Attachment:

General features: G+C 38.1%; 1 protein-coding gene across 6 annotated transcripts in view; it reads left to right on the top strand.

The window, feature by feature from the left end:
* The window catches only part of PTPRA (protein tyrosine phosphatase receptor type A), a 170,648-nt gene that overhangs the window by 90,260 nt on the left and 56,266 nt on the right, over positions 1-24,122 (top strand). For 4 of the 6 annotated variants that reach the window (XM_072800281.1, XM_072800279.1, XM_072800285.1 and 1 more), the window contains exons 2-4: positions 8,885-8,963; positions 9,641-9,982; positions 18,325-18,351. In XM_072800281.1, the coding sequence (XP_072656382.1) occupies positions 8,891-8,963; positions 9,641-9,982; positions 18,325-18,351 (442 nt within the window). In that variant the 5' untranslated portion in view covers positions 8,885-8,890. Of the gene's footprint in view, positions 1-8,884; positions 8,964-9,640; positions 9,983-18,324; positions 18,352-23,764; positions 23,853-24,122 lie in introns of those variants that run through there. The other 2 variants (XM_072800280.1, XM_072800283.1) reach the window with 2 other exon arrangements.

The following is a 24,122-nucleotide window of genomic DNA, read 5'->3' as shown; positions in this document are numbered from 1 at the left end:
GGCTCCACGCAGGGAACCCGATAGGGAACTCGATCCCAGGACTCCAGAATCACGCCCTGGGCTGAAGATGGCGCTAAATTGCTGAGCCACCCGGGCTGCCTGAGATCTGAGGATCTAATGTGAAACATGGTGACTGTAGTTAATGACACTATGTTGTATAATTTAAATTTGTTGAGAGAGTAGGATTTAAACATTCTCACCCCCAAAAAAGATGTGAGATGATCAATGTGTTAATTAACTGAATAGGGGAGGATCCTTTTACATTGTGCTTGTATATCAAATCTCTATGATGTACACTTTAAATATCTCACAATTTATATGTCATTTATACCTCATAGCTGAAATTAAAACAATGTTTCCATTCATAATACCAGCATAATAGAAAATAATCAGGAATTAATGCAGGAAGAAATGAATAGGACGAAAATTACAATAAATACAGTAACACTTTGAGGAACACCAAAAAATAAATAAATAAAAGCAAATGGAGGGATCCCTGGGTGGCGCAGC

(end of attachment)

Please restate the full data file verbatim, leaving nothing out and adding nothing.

General features: G+C 38.1%; 1 protein-coding gene across 6 annotated transcripts in view; it reads left to right on the top strand.

The window, feature by feature from the left end:
* The window catches only part of PTPRA (protein tyrosine phosphatase receptor type A), a 170,648-nt gene that overhangs the window by 90,260 nt on the left and 56,266 nt on the right, over positions 1-24,122 (top strand). For 4 of the 6 annotated variants that reach the window (XM_072800281.1, XM_072800279.1, XM_072800285.1 and 1 more), the window contains exons 2-4: positions 8,885-8,963; positions 9,641-9,982; positions 18,325-18,351. In XM_072800281.1, the coding sequence (XP_072656382.1) occupies positions 8,891-8,963; positions 9,641-9,982; positions 18,325-18,351 (442 nt within the window). In that variant the 5' untranslated portion in view covers positions 8,885-8,890. Of the gene's footprint in view, positions 1-8,884; positions 8,964-9,640; positions 9,983-18,324; positions 18,352-23,764; positions 23,853-24,122 lie in introns of those variants that run through there. The other 2 variants (XM_072800280.1, XM_072800283.1) reach the window with 2 other exon arrangements.

The following is a 24,122-nucleotide window of genomic DNA, read 5'->3' as shown; positions in this document are numbered from 1 at the left end:
GGCTCCACGCAGGGAACCCGATAGGGAACTCGATCCCAGGACTCCAGAATCACGCCCTGGGCTGAAGATGGCGCTAAATTGCTGAGCCACCCGGGCTGCCTGAGATCTGAGGATCTAATGTGAAACATGGTGACTGTAGTTAATGACACTATGTTGTATAATTTAAATTTGTTGAGAGAGTAGGATTTAAACATTCTCACCCCCAAAAAAGATGTGAGATGATCAATGTGTTAATTAACTGAATAGGGGAGGATCCTTTTACATTGTGCTTGTATATCAAATCTCTATGATGTACACTTTAAATATCTCACAATTTATATGTCATTTATACCTCATAGCTGAAATTAAAACAATGTTTCCATTCATAATACCAGCATAATAGAAAATAATCAGGAATTAATGCAGGAAGAAATGAATAGGACGAAAATTACAATAAATACAGTAACACTTTGAGGAACACCAAAAAATAAATAAATAAAAGCAAATGGAGGGATCCCTGGGTGGCGCAGC